“Lariat is the original name, although Heisey first referred ti the pattern as Gordian Knot……..The inspiration for this pattern was supposedly from the twisting of a heavy gold watch chain.” (page 300).
Tin Schmidt’s book – Central Glass Works: the Depression Era – has some interesting information about the line and etch. He says that the original name for the etch, created in the mid to late teens of the twentieth century was “Dragon”. But….:
“When President Harding, under pressure from the American Glass producers, wisely decided to use American made glassware on the tables of the White House for State Dinners, the pattern known as #401 received its historical name, Harding.”
Mr. Schmidt reminds us that the Griffins face each other in the etch and that their tongues are out lapping up water spraying from the fountain. If the Griffins are turned away, then this is likely Tiffin’s etch ‘Eldorado’.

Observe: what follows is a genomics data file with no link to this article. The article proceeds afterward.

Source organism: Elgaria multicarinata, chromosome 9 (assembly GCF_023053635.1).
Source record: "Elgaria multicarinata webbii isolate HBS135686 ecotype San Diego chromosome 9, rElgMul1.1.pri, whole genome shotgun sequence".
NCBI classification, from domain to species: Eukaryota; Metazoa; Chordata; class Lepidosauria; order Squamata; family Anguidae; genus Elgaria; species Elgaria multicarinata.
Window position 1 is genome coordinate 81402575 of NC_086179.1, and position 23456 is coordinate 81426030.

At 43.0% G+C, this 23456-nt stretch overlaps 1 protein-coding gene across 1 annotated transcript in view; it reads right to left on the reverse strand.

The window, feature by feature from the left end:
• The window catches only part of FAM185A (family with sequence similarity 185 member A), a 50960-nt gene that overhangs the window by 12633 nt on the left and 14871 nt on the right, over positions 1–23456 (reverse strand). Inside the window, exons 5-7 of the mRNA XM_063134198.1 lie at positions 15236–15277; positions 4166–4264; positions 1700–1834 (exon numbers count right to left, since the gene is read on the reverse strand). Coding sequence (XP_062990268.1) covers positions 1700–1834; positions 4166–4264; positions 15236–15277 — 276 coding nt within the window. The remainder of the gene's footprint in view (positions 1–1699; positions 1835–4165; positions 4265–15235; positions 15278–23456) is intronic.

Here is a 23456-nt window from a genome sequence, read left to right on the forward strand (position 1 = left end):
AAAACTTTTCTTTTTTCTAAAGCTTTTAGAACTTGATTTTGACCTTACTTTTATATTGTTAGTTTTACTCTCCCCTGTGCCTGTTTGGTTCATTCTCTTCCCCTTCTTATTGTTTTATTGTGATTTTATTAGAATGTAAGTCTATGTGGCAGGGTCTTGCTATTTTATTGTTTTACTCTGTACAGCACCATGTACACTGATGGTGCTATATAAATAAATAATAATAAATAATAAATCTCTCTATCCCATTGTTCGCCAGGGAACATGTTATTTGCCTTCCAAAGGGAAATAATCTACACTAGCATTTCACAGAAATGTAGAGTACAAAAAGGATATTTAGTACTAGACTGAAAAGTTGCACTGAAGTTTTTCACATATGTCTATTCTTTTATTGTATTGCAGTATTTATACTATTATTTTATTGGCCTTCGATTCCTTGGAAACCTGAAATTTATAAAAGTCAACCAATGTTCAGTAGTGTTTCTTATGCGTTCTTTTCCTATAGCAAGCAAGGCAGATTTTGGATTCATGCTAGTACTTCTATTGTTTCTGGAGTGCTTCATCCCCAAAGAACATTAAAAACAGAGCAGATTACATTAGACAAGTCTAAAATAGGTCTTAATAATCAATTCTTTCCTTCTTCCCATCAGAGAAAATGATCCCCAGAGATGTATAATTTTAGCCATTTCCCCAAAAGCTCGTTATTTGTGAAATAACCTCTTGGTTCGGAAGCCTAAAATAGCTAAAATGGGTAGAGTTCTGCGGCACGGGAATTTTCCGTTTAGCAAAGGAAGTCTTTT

On another note – came across the Central Glass Facebook page.
I am fairly comfortable that this is the correct ID on this piece, but of course am open to being corrected.
I used my book, “A Guide to Identification of Glass Center Handle Servers, monograph number 67 in the glass study series of The West Virginia Museum of American Glass, Ltd.” by Inez J. Austin.
As I have indicated in the past, this is a great guide. Very handly for identifying all those pretty pieces.
On another note….I visited the West Virginia Museum of American Glass last summer and I don’t think I posted any photos. It was a fantastic visit, so much beautiful glass to see and well worth a visit.